Yes, Tess is holding a chicken upside down. And, she's answering the judge's questions about the chicken's vent (butt). This nice buff Orpington lays nice creamy eggs. When she gets old, she'd be destined for the pot to make amazing broth. I don't remember what happened to this particular girl, but she was a pretty nice hen as most Orpingtons are.
We like to order a variety of heirloom and exotic laying chickens. Some of them we can't get sexed (one gender or the other), but only come straight run, which is both males and females. We don't want to keep the roosters as long as the hens as they don't lay, end up fighting, and aren't as good to eat when they get older. My husband usually takes the kids to do the deed. One of the times my husband and children went to dispatch the roosters, they encountered one now known as the spaghetti western chicken. Don't read on if you're faint of heart as this is about killing chickens and I don't sugar coat anything.
I understand wanting, craving to live in the country surrounded by the part of the world you "create." I get loving animals and like having them around you. The thought of walking in from the garden and chicken coops with produce still warm from the sun and eggs that make store-bought taste like flavorless imitations. I really get it. I also know many people go make a go at it and are surprised - in a bad way - by the amount of work this life demands. It gives real meaning to the need to work smart, not just hard. Here are some of my thoughts of making the change and the good and bad to anticipate. Keep in mind, it's not the same for everyone.
What are those little metal tags my sheep and goats wear from the time they are a few days old? Those are identification tags that are part of the USDA Scrapie Eradication Program. When I first learned about it, my veterinarian required I have my animals tagged prior to drawing labs that allowed me to sell milk. If this disease has drawn that much interest in monitoring, I was curious to learn more. I am in no way a scrapie expert, but there is a little of what I learned.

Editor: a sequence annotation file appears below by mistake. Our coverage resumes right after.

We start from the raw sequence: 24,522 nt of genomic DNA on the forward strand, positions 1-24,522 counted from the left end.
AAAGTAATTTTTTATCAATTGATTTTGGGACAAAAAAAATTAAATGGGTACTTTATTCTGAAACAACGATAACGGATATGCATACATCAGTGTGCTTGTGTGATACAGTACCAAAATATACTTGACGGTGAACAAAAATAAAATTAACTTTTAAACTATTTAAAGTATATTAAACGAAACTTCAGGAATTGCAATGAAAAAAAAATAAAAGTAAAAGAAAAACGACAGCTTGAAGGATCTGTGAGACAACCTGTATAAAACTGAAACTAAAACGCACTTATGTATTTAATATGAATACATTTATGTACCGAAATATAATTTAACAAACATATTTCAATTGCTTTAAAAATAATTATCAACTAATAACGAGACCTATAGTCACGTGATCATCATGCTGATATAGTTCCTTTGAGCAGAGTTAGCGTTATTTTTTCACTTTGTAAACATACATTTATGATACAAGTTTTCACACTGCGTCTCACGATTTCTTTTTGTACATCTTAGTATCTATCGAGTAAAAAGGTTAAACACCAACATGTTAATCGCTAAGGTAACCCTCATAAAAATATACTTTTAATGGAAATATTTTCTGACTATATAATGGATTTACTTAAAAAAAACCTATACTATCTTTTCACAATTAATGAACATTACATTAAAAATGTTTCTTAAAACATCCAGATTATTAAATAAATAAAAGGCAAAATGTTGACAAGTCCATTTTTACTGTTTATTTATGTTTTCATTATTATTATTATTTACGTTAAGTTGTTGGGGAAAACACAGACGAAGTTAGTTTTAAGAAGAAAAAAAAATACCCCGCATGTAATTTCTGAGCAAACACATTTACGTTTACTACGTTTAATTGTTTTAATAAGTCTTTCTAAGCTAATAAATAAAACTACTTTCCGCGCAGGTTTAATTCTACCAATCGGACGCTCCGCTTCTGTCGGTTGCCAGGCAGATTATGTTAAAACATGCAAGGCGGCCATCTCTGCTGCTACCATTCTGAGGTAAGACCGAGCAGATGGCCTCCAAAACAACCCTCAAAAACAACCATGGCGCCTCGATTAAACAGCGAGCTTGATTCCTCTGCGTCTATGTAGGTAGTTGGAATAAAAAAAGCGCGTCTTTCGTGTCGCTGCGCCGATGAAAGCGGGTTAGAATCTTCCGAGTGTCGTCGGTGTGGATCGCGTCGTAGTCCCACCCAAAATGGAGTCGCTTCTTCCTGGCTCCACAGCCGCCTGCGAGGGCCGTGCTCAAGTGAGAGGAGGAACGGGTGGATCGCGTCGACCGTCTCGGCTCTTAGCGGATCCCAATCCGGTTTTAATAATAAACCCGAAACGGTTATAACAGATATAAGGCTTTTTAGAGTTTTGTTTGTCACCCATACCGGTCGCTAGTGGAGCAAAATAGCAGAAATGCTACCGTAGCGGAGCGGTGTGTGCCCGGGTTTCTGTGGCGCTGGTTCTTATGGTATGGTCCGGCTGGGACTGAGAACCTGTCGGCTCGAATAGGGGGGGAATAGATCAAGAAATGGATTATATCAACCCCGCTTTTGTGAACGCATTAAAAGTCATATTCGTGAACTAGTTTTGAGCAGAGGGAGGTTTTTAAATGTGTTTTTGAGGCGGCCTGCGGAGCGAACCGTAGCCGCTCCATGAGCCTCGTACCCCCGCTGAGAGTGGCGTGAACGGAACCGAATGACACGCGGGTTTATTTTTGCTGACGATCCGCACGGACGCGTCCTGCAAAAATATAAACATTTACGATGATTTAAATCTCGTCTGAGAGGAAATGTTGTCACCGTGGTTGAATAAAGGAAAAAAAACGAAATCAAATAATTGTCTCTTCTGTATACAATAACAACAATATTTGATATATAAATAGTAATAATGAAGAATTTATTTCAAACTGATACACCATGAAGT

We've lived in crowded cities (Bay Area, New York City), semi-rural, and completely rural areas. There are definitely differences. I remember visiting country relatives and things were quite different and I didn't know why. Here is my attempt at answering some of those sorts of questions ... hopefully I answer right, but other people may have different answers.
Feta is a traditional Greek cheese know for its tangy flavor and crumbly texture. In Greece, it is made from sheep milk or sheep and up to 30% goat milk. It is an ancient custom dating back to at least the Byzantine Empire when it was first recorded, and it's also mentioned in Homer's Odyssey. In Greek cuisine, it is a staple on the table and served all of the time, like salt or pepper. The best feta is very tangy and crumbly - aged up to one year!
So Greeks love feta and eat it on practically everything, but how about Americans? And, how does ours compare?
Wife to Brandon, mother to Tess and Liam, farmer, entrepreneur, cook & baker, nurse, and accountant who loves to try new things, travel, and work toward greater self-reliance.